University of Nebraska Lincoln - Cornhusker Yearbook (Lincoln, NE)

 - Class of 1946

Page 1 of 440

 

University of Nebraska Lincoln - Cornhusker Yearbook (Lincoln, NE) online yearbook collection, 1946 Edition, Cover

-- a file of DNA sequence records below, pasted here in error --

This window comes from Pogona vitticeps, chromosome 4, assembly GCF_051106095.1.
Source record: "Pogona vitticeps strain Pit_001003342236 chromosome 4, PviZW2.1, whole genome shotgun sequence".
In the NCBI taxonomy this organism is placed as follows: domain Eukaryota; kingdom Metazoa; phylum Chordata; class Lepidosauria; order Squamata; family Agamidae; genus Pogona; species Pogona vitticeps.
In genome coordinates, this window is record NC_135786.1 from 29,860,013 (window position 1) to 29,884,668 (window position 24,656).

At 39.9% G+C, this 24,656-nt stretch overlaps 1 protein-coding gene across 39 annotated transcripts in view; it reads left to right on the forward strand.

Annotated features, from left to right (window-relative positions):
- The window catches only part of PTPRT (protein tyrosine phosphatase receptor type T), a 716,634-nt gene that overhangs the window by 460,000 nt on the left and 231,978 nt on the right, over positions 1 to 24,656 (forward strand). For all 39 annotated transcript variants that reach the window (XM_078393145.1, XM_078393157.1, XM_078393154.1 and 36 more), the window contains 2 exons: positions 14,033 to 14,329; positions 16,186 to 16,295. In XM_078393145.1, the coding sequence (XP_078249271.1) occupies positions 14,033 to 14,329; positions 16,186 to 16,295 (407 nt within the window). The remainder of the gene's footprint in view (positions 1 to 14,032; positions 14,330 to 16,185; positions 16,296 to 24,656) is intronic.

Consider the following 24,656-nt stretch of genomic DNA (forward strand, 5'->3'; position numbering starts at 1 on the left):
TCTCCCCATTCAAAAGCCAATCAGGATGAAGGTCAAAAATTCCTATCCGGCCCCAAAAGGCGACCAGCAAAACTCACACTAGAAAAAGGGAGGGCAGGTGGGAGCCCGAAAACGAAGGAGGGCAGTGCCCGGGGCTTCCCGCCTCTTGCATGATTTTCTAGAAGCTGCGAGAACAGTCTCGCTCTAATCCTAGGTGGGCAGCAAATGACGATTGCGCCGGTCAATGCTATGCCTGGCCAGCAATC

Cover



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Text from Pages 1 - 440 of the 1946 volume: